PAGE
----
While Cordle, who said that none of the major ligaments were damaged, doesn’t need surgery right away, he did indicate that at some point after the season he might need to have the knee medically repaired.
Until then, he is planning to get treatment and hopes to be able to play again this season.
In the meantime, Kevin Boothe is expected to remain at center if Cordle can’t go, and James Brewer will remain at left guard.
Defensive end Jason Pierre-Paul, who went into the game with a sore shoulder, was spotted by Conor Orr of the Star-Ledger emerging from the stadium’s X-ray room following a scan of his ailing right shoulder.
Jason Pierre-Paul's X-Ray was just precautionary, the shoulder again. Says he's fine. #nyg— Conor Orr (@ConorTOrr) November 25, 2013
Coughlin admitted on Monday that Pierre-Paul’s shoulder, which the defensive end has been trying to play through for a few weeks, was an issue.
“I think there’s no doubt it’s a factor, no doubt,” Coughlin said.
With the way things have been going with receiver Hakeem Nicks this season, there's no telling what unexpected twist Week 13 will bring.
Last week, when asked if he thought his latest ailment would keep him off the field, he said, “No, it’s Dallas, man.”
Nicks ended up being scratched from the game despite being limited in practice on Thursday and Friday following the revelation of an abdominal issue that he said had been bothering him "on and off" this season.
Coughlin said that Nicks, who at one point was concerned that he might have a sport hernia, didn’t fight the team’s decision to hold him out last Sunday.
That’s a curious turn of events given how adamant Nicks was about playing on the preceding Thursday.
“I really don’t have any other information to give you,” said Coughlin about Nicks' status moving forward. “He’s being treated and hopefully we’ll be able to see where he’s at come Wednesday.”
In some on-going injury news, running back Brandon Jacobs’ managed practice schedule seems to be doing his knee just fine these days. Jacobs finished the game with nine carries for 75 yards, including a long of 37 yards.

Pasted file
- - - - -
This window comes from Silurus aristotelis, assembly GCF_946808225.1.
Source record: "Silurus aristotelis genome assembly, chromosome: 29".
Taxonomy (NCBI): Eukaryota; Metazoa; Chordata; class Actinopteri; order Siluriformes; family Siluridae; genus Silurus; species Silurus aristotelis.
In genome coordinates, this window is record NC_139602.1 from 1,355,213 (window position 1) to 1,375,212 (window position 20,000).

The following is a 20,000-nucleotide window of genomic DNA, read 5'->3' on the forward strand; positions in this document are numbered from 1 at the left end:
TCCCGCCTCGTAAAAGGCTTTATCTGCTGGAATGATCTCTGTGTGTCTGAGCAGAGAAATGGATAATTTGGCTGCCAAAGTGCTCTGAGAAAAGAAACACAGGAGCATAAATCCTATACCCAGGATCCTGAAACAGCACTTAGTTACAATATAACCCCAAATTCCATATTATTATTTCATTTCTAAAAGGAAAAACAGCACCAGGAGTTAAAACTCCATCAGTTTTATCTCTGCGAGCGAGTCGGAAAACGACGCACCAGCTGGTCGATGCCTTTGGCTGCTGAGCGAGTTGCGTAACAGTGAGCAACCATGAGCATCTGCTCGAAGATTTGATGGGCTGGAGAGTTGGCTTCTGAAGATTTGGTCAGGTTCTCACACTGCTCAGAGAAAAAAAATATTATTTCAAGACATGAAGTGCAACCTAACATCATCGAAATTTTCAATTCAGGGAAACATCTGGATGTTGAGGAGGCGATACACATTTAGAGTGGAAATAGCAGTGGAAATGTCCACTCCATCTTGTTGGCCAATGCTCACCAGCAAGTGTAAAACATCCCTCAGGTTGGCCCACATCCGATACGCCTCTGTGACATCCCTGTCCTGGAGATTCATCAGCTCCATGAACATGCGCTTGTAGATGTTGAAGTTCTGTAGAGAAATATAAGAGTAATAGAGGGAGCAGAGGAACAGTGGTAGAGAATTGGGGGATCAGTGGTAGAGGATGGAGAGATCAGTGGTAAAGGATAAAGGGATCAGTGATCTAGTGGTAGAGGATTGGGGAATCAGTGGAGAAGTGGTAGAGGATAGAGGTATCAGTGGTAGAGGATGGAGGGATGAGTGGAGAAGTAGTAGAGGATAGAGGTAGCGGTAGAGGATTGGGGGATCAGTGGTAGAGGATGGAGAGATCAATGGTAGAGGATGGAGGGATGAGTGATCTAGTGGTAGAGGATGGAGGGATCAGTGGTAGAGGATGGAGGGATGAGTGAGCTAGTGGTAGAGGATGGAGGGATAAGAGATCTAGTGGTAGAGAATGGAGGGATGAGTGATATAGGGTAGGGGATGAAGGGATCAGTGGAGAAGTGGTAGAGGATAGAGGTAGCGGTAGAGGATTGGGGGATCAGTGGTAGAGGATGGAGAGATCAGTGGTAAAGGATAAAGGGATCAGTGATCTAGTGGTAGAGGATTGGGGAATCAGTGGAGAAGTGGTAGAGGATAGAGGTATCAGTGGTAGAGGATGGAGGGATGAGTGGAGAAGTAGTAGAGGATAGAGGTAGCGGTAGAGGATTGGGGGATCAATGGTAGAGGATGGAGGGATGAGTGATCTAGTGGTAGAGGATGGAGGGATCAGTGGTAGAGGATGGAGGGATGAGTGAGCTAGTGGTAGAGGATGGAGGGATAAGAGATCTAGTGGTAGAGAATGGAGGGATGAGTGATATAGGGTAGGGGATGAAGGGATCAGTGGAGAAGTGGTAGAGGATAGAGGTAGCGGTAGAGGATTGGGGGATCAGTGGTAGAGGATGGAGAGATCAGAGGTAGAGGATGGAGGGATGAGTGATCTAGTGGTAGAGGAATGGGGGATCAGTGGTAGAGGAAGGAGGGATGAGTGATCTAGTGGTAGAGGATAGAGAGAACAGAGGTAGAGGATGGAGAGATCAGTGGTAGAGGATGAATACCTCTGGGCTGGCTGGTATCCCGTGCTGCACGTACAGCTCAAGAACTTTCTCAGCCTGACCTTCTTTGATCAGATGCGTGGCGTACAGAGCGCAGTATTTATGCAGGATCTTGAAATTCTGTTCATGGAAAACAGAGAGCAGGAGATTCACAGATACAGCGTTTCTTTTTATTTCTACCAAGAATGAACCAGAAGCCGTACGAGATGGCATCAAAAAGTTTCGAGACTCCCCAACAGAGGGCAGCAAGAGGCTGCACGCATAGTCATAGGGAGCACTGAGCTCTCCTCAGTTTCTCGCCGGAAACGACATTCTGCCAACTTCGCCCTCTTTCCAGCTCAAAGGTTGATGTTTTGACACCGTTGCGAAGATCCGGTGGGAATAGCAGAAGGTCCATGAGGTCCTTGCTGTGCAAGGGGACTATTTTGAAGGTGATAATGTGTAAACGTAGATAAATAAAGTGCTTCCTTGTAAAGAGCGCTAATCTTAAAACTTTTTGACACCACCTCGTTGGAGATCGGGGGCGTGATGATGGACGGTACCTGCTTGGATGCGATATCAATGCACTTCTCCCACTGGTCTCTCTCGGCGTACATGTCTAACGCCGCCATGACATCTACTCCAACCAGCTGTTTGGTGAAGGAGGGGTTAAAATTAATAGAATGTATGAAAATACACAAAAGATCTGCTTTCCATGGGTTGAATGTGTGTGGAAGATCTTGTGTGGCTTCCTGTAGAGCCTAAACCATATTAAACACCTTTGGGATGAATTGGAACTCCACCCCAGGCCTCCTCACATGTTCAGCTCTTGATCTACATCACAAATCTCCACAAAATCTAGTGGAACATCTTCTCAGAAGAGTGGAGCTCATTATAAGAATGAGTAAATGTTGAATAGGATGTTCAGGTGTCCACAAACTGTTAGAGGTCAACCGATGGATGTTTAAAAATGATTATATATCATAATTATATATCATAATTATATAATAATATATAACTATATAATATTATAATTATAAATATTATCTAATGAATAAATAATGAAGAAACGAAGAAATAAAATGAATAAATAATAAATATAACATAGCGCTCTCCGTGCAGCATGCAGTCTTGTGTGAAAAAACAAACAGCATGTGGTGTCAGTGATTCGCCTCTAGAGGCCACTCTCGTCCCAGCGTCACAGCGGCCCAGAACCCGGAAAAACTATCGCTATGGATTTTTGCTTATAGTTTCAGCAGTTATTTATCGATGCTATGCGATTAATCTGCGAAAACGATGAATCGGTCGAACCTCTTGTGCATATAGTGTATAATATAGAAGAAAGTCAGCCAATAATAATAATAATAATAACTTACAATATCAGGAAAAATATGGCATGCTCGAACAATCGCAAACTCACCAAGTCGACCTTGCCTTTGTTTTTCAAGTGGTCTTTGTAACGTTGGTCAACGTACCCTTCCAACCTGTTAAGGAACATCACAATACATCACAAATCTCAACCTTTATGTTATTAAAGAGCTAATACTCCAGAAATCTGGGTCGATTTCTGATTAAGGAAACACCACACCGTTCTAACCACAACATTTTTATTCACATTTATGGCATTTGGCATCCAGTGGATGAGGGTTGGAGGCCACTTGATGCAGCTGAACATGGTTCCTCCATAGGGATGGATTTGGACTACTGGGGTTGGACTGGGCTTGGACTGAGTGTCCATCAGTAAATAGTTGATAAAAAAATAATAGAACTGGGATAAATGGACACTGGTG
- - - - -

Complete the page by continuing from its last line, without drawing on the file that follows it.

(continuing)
After cornerback Corey Webster practiced two days in a row, albeit on a limited basis, he expressed hope that he'd make his first game appearance since Oct. 27 at Philadelphia. However, the Giants declared Webster out of the game against Dallas on Friday.
With Trumaine McBride having re-aggravated the groin injury that limited him in practice last week, Webster could very well be active this coming weekend against Washington.
What Must Improve
Performance in the Red Zone
When a reporter asked Coughlin during his Monday press conference about the issues the team has had scoring from the red zone, the Giants head coach corrected him.
“The green zone,” he said.
Coughlin can call the area inside of the opponent’s 20-yard line whatever he wants, but that doesn’t change the fact that, this season, the Giants have struggled with scoring touchdowns inside the opponent's 20-yard lines.
Against Dallas, New York converted one of three red-zone attempts, settling for two field goals. What was especially maddening is that on both field goals, the Giants drive fizzled on the Cowboys’ 5- and 3-yard lines, respectively.
The problems have varied each week, but the biggest issue against the Cowboys seemed to be the play selection.
Witness the Giants’ throw-your-remote decision to, with 3rd-and-goal on the Cowboys' 10-yard line in the second quarter, have running back Andre Brown run a draw that picked up just five yards.